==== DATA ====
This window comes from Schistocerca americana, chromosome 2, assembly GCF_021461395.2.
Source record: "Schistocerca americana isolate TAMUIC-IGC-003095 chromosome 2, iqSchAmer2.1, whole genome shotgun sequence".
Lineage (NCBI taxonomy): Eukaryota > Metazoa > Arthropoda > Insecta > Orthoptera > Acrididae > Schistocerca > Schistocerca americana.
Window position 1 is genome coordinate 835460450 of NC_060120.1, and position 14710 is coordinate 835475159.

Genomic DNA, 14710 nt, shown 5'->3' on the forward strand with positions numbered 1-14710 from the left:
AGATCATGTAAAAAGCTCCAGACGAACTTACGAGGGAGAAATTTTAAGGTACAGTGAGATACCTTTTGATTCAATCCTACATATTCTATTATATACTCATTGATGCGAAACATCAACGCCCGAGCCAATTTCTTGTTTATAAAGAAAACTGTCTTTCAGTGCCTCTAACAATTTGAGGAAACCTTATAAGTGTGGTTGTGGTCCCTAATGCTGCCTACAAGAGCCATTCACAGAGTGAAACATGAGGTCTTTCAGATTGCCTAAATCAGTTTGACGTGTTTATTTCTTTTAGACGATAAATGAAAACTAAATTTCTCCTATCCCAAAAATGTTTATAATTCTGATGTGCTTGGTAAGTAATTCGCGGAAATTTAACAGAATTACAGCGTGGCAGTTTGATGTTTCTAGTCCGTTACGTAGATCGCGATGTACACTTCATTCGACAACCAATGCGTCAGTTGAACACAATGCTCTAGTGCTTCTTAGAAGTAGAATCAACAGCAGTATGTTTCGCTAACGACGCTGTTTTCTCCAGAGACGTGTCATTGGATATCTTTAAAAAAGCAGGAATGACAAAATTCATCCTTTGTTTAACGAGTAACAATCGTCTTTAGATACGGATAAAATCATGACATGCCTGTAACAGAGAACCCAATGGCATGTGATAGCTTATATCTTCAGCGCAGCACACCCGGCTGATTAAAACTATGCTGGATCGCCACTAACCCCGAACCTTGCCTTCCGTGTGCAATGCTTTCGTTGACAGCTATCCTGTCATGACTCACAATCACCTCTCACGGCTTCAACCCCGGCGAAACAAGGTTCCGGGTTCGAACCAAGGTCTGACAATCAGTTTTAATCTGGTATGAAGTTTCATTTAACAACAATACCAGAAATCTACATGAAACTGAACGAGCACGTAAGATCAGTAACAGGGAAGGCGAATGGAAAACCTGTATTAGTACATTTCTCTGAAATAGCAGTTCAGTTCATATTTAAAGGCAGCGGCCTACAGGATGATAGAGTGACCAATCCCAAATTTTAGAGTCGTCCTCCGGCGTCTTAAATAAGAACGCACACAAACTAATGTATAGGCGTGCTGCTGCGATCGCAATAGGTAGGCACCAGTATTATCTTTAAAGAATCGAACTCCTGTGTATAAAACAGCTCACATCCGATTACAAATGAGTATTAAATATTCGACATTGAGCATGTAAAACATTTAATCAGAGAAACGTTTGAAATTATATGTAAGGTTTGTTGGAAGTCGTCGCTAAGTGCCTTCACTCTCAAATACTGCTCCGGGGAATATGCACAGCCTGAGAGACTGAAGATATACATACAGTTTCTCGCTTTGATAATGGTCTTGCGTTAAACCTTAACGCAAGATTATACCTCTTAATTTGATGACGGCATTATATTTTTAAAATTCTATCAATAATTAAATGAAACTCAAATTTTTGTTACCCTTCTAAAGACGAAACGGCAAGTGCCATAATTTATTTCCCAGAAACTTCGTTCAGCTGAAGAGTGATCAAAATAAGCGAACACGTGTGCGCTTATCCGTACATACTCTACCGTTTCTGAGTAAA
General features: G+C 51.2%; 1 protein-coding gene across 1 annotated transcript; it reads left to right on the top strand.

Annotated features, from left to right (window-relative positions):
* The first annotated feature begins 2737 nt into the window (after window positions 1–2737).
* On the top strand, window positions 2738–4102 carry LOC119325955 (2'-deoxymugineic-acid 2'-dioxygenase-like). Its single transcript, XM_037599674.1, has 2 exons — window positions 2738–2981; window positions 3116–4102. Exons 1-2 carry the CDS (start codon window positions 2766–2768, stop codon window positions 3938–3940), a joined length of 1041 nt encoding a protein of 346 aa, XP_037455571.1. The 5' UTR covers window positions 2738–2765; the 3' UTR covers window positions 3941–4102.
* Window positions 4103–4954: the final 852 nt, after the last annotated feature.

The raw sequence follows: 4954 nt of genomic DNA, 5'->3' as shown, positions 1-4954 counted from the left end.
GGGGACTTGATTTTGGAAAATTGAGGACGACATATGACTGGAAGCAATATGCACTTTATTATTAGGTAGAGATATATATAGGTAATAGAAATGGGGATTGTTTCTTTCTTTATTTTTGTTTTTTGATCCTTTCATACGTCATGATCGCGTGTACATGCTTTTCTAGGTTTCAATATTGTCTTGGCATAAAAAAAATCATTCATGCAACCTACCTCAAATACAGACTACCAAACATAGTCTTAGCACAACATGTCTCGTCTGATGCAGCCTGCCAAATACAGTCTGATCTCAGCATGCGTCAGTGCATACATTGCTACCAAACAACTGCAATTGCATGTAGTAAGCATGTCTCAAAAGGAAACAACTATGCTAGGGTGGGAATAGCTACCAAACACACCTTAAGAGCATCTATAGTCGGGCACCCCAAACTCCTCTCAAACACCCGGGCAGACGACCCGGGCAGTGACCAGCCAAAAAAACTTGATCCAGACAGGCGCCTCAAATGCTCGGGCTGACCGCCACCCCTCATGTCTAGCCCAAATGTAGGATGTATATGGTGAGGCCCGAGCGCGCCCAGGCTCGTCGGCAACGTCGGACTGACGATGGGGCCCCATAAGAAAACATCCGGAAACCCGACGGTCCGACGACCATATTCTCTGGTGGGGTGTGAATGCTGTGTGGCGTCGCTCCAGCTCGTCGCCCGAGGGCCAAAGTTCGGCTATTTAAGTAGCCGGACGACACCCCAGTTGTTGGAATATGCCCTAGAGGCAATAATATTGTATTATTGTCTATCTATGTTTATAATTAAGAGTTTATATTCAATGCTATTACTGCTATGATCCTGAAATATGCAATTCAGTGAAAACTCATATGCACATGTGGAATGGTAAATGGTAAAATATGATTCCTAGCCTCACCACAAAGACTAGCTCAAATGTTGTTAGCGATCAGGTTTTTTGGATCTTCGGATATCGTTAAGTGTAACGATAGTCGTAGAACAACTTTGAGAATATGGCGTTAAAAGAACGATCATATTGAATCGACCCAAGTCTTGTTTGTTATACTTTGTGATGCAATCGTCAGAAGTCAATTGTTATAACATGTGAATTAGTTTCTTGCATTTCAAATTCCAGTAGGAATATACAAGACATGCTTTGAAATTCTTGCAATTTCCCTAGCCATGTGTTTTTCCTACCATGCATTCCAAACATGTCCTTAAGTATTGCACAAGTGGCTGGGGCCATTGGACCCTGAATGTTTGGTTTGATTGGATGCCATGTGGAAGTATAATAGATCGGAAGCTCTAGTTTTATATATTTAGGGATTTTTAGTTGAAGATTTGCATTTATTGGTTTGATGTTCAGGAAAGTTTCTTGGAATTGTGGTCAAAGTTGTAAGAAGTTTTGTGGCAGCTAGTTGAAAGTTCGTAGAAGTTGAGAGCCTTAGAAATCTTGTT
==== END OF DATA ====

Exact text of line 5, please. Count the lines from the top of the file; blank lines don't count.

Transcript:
Genomic DNA, 14710 nt, shown 5'->3' on the forward strand with positions numbered 1-14710 from the left: